Your Weekly Movie To-Do List: Gena Rowlands, Claudette Colbert and Pulp Fiction

Gena Rowlands in Gloria
Gena Rowlands in Gloria

Friday, Jan. 9

The Egyptian’s tribute to Gena Rowlands continues with Gloria and Minnie and Moskowitz, both on 35mm. Arguably our greatest living actress, the two-time Oscar nominee is set to take part in a discussion between the films. In Gloria, she becomes an adoptive mother to a boy whose family was offed by the Mafia; in Minnie, she embarks on a tumultuous love affair. (It goes without saying at this point, but Rowlands is astonishing in both.) These are but two of the many powerful films she starred in directed by her husband and frequent collaborator, John Cassavetes, and they’re among their best. Visit americancinemathequecalendar.com for more.

Before Liz Taylor there was Claudette Colbert, and you can see her interpretation of the pharaoh fatale in Cecil B. DeMille’s Cleopatra at 7:30 p.m. The 35mm palatial intrigue doesn’t end there, however, as Colbert’s Empress Poppaea goes toe to toe with Charles Laughton’s Nero in The Sign of the Cross immediately after. This double feature of antiquity marks the beginning of UCLA’s “The Greatest Showman” retrospective, which is ongoing throughout January and February. Mark A. Vieira, co-author of Cecil B. DeMille: The Art of the Hollywood Epic, will appear in person to sign copies of the book starting at 6:30. Full details at cinema.ucla.edu.

Saturday, Jan. 10

Upcoming Events

The Silent Treatment, Cinefamily’s monthly showcase for underseen gems of the silent era, presents William Wellman’s You Never Know Women on a 35mm print from the Library of Congress at 2 p.m. Sandwiched between his earlier Westerns (The Vagabond Trail) and his later gangster/war pictures (The Public Enemy, Wings), this early rom-com stars Florence Vidor as one third of a love triangle with roots in the circus. Wellman was a true craftsman of Hollywood’s Golden Era, and if films like Safe in Hell are any indication, the less well-known entries in his filmography are well worth digging into. Avail yourself of more information at cinefamily.org.

Sing some songs with Julie Andrews and burn some books with Oskar Werner in a supercalifragilisticexpialidocious (not to mention unusual) double feature at LACMA: Mary Poppins (5 p.m.) and Fahrenheit 451 (7:30). François Truffaut’s first and only foray into English-language filmmaking didn’t exactly light the world on fire at the time, but at least Ray Bradbury was pleased with the adaptation of his controversial novel. More at lacma.org.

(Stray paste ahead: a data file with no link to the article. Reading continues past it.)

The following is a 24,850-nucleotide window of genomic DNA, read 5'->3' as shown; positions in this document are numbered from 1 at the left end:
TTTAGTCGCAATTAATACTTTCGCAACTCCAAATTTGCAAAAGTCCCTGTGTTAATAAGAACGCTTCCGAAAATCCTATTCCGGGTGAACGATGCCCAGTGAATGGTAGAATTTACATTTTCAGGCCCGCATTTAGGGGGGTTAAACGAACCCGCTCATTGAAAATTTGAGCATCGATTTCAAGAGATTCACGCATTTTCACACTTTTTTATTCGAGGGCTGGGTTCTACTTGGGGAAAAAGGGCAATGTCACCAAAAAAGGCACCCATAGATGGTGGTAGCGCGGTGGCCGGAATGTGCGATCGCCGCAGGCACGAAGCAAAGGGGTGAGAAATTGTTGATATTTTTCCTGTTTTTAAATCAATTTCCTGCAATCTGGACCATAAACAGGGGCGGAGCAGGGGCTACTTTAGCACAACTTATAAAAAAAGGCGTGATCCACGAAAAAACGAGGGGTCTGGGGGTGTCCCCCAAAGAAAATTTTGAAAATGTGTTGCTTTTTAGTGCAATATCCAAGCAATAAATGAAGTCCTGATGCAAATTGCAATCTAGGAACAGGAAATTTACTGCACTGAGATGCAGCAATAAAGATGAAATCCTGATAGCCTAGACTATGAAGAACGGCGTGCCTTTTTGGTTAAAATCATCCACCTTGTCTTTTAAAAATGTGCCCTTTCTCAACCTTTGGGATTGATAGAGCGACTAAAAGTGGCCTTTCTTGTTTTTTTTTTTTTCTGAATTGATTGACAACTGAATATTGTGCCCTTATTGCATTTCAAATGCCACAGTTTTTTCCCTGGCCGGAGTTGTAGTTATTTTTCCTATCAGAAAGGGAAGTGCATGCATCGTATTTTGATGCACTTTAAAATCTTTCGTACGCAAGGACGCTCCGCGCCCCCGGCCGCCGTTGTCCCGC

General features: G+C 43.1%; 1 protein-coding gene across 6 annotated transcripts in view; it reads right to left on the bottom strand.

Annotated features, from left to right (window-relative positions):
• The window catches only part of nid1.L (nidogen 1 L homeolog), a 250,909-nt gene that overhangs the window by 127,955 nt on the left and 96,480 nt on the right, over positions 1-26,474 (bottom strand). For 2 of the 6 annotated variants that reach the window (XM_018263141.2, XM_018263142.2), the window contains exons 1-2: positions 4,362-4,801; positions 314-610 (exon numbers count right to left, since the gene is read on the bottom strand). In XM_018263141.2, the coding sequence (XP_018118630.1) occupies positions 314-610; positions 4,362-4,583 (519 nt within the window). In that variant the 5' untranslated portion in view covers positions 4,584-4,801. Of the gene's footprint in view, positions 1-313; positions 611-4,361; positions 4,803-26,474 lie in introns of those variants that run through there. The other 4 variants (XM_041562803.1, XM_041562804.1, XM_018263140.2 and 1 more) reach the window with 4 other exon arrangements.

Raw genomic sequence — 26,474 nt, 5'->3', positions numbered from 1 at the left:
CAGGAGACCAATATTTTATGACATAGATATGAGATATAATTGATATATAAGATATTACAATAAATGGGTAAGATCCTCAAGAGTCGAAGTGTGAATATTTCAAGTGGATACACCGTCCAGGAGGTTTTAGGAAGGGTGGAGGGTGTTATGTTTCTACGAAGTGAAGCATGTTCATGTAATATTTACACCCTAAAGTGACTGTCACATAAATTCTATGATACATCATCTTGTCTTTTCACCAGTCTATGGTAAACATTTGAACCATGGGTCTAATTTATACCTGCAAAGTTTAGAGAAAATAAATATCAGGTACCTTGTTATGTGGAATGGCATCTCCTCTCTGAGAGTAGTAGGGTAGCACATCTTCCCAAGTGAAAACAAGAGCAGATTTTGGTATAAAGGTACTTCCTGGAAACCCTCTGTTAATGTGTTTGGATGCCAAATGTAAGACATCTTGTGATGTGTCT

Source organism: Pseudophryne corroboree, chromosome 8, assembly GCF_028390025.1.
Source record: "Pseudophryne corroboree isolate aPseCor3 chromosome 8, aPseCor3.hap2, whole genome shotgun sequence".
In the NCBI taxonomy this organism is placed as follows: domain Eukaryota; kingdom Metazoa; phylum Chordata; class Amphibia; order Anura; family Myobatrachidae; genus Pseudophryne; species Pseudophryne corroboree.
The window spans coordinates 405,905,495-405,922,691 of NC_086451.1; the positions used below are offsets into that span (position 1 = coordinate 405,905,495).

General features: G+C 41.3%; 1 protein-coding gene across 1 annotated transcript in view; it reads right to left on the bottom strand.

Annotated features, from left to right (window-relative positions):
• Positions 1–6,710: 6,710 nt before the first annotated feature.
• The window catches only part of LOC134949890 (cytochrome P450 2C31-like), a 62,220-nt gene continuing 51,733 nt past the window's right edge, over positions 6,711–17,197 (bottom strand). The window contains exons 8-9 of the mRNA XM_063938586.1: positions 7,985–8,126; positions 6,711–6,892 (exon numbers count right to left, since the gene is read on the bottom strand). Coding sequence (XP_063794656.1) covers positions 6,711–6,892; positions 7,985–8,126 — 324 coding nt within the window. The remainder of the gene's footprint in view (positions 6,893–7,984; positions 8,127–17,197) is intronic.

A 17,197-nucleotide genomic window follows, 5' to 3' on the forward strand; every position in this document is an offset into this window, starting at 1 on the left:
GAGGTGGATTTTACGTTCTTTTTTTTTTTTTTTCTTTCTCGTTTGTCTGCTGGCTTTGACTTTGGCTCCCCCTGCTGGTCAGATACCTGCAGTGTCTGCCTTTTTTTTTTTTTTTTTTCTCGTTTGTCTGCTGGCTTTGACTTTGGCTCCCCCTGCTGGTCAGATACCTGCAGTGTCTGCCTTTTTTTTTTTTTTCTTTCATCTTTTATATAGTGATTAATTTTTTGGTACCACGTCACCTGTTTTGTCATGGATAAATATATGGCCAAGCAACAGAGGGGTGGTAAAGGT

Anna Karina in Pierrot le FouEXPAND
Anna Karina in Pierrot le Fou

Prior to the American Cinematheque’s imminent run of Jean-Luc Godard’s Goodbye to Language 3-D at the Aero, the repertory stalwarts are taking it upon themselves to acquaint viewers with his earlier works. Pierrot le Fou and Contempt kick off the series at the Egyptian at 7:30 p.m. French New Wave mainstays Jean-Paul Belmondo and Anna Karina (then Godard’s wife, though not for much longer) star as “the last romantic couple” in Pierrot, while Contempt, Godard’s semi-autobiographical dissection of a marriage on the rocks, is far more despairing in its outlook on love. Visit americancinemathequecalendar.com for more.

Sunday, Jan. 11

Tonight at 7:30, indulge in a curated selection from the longest-running mobile showcase of experimental cinema at Los Angeles Filmforum’s “A Series of Mysteries: The 52nd Ann Arbor Film Festival Traveling Tour.” Nine works (more than half of which are making their L.A. premiere) comprise the program, which runs a scant 90 minutes. Sarah J. Christman’s Gowanus Canal examines the thriving microorganisms of the famously contaminated waterway, to name but one of many enticing-sounding offerings, while Kevin Jerome Everson’s Fe26 serves to remind us of the desperate measures called for in hard economic times. Full details at lafilmforum.org.

Tuesday, Jan. 13

Quentin Tarantino’s epochal Pulp Fiction is as entertaining the 10th time as it is the first, making its 7:15 p.m. screening at ArcLight Beach Cities a good idea for aficionados and newcomers alike. Endlessly quotable and populated with some of cinema’s most memorably amoral characters, it inspired countless imitators that never came close to matching its verbose dialogue — ironic, considering how heavily QT relies on homage. For more, ride Zed’s chopper to arclightcinemas.com.


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